All Saints in the sunshine.
At its core, archaeology is all about stories; capturing glimpses of bygone times in the material left behind by the people who lived through them. To hear these echoes we have to follow through a long process, beginning with research and excavation. Archives are trawled through, aerial photographs are pondered and historic maps are searched for hints of former land use. With a good knowledge of a site’s background, we call in the ground troops.
Over the last two months, the Archaeology Live! summer team have been working to read the story of our little corner of land by All Saints Church, beginning as archaeologists always do – at the end.
From the recent demolition of the old church hall, we have uncovered an unbroken sequence of activity dating back to the beginning of the 19th century. Photographs have been taken, plan drawings measured and detailed context cards have been filled in. We have worked out exactly what cuts into what, which dump overlies which surface and recovered finds to provide a date for each of these events. This combined effort is what forms the core of our story.
We always remind our trainees that individual finds, while exciting, are only part of the bigger picture and that archaeology is certainly not a treasure hunt. That said, it is always nice when these things appear and every now and then a week comes around where you can’t move for amazing artefacts!
The monday of week 8 marked the beginning of just such a week. There was a palpable buzz around the trench as the team began to arrive; the sun was shining, the trench was looking smart and we had everything to play for.
In ‘This End’, Toby’s new arrivals and continuing trainees began work on a number of features. Returning trainee Reinhilde once again made the trip from Belgium to join us, this time with her nephew Gerwin in tow. The pair drew the difficult task of finding good edges in an area heavily disturbed by Victorian rabbit burrows. Happily, with some of ‘Toby’s trowelling top tips©’ they were able to identify a cut feature that could be another early 19th century grave.
Gerwin and Reinhilde trowelling over new deposits.
After recording their new context, Gerwin and Reinhilde began to excavate and it wasn’t long before they were rewarded with some amazing finds. A strong contender for the image on next season’s T-shirt was Gerwin’s sherd of a mid-16th century Bartmann jug. Also referred to as Bellarmine jugs, these stoneware vessels were produced in Germany throughout the 16th and 17th centuries. Almost ubiquitous in their decoration is the image of a bearded man.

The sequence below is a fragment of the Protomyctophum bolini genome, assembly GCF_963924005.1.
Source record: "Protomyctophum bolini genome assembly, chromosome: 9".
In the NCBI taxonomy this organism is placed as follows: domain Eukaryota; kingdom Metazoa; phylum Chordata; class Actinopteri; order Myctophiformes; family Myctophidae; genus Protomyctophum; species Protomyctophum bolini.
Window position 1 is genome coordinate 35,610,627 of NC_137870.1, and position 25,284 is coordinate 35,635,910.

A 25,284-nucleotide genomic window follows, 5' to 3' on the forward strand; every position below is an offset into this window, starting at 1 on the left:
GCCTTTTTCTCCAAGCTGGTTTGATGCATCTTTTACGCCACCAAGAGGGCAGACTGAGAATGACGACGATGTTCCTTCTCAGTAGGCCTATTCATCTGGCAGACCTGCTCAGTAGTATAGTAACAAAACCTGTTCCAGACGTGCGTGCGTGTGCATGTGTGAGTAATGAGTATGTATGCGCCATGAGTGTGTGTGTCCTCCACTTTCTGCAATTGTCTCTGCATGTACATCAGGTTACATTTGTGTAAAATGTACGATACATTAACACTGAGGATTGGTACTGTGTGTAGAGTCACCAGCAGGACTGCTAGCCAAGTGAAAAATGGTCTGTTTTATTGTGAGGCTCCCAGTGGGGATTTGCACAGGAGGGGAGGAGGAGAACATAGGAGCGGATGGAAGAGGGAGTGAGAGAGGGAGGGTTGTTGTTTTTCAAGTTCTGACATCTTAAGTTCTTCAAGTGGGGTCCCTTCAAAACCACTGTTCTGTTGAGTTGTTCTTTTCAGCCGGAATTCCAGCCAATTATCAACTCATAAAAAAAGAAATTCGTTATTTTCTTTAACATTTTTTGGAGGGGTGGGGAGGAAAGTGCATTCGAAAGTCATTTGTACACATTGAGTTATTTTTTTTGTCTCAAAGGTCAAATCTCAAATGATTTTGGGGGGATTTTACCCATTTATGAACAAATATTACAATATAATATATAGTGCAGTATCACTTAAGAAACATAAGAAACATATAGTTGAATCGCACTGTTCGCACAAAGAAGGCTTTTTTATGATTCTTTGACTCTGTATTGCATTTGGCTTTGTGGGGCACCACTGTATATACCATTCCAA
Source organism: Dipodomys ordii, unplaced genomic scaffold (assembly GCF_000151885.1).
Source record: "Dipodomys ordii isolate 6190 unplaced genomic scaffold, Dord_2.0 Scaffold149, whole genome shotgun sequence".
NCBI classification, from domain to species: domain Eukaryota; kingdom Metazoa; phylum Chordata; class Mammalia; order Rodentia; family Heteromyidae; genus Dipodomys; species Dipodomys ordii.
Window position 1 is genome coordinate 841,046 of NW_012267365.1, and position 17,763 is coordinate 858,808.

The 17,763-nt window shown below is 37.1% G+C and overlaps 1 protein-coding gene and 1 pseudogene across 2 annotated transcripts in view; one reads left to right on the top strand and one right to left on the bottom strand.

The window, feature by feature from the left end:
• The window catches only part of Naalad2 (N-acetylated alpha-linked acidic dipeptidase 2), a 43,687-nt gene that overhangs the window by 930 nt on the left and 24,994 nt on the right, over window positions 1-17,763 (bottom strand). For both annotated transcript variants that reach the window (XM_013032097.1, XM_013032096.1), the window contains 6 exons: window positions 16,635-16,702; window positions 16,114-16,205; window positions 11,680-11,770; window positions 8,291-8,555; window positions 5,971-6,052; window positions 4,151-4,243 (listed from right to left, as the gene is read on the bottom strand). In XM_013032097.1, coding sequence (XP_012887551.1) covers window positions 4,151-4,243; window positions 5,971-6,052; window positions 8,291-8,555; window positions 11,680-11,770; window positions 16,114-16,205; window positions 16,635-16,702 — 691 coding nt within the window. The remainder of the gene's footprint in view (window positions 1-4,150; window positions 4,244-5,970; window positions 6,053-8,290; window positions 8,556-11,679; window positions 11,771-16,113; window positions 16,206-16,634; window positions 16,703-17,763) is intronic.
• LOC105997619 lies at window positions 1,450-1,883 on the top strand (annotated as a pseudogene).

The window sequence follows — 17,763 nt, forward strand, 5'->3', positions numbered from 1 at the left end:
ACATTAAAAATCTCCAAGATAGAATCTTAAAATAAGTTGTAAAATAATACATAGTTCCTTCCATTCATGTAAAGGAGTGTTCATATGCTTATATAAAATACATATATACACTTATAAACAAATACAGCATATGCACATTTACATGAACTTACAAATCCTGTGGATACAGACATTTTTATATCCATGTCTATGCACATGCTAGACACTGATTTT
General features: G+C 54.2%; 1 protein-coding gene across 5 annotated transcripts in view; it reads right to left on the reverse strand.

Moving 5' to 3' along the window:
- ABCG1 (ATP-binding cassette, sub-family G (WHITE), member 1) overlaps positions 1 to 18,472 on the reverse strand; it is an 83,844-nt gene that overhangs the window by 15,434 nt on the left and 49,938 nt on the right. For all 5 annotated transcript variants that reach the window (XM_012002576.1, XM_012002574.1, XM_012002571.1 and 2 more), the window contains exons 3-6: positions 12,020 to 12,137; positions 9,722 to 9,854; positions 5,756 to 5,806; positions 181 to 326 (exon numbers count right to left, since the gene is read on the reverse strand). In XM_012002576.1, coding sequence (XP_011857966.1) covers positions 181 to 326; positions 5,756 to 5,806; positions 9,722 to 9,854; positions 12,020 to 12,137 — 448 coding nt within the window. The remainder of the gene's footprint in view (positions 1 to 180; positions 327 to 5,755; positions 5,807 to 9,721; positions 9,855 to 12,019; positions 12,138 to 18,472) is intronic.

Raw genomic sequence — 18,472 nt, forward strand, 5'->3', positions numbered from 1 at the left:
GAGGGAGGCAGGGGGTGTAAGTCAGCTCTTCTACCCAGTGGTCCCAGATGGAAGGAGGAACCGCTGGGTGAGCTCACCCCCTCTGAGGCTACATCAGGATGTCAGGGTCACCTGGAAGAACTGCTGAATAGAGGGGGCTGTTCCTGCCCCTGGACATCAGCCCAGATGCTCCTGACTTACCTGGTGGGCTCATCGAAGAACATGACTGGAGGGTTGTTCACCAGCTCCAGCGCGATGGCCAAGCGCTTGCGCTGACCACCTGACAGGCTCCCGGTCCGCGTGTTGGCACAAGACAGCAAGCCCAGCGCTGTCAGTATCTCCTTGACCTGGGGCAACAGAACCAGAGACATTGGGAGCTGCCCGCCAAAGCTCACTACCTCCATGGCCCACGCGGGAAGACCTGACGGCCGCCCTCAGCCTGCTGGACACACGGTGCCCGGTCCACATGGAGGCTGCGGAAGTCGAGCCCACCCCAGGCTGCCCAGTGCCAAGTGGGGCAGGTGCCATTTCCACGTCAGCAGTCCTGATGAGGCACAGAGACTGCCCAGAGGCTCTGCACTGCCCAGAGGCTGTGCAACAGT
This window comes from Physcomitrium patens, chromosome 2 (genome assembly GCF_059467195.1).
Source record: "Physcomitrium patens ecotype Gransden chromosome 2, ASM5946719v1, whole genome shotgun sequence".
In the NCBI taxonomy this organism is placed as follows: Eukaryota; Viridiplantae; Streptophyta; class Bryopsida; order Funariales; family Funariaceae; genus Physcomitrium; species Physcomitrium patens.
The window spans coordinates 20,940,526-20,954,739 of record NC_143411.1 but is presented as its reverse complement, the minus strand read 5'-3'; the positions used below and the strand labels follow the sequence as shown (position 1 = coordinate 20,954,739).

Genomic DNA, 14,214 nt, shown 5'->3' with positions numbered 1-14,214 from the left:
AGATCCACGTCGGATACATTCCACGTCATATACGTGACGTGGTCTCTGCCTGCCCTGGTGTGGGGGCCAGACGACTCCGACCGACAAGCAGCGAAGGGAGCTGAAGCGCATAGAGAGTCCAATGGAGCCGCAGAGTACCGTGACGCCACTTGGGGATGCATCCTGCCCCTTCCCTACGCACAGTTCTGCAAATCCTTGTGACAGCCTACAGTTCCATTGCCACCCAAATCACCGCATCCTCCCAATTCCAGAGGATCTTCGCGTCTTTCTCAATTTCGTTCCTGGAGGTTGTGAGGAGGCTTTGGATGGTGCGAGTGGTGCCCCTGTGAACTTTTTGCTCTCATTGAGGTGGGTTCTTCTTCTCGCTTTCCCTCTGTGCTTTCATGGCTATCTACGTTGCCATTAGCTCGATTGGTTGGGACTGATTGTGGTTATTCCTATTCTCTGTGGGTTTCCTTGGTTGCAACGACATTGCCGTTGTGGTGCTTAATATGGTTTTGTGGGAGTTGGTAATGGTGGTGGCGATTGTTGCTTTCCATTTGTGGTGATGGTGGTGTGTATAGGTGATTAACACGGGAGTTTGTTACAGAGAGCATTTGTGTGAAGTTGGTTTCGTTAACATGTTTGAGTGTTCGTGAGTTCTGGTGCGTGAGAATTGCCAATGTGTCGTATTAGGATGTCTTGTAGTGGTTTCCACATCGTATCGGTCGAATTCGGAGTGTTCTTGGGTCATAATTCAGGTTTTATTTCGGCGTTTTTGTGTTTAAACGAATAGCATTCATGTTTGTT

Gerwin’s sherd of a Bellarmine jug.
A popular image in European folklore from the 14th century, the ‘wild man’ appears on many artefacts, although Gerwin’s pot is more likely a representation of cardinal Robert Bellarmine (1542-1621). Opposing the rise of protestantism in Germany and the Low Countries, the use of his image on these vessels could well have been a form of ridicule from European protestants – especially when his staunch anti-alcohol stance is considered.
A quick google search provides numerous images of complete examples.
This is a fantastic find and would have been a colourful addition to any household.
Reinhilde wasn’t left behind however and among a number of good finds, she discovered a large sherd of a flat bottomed Samian ware bowl. 1st-2nd century in date, this is a piece of high-status Roman tableware more familiar to olives than pottage! Found in such good condition, it is hard to fathom that this object is almost two thousand years old!
Reinhilde displays her freshly unearthed samian bowl sherd.
New trainees Vicky and India also had a busy week in Toby’s area. Alongside working on several dumps and a grave backfill, the pair worked together to record and excavate the backfill of a truncated brick chamber located between the rectory and Church Lane.
Vicky and India working on their brick chamber.
The backfill yielded some interesting artefacts including our second possible corset clasp of the season. Good to know the resident rector was an appreciator of ladies’ fashion! India found another fashionable object within a lump of metallic corrosion – a small, decorative copper button.
India’s delicate copper button.
As the base of the feature was exposed, it appeared increasingly likely to represent a small cesspit. Not an obvious place for items of clothing to end up, although it is fun to imagine a slightly ill individual ripping off clothing for an urgent trip to the loo…
The rough, brick-built cesspit.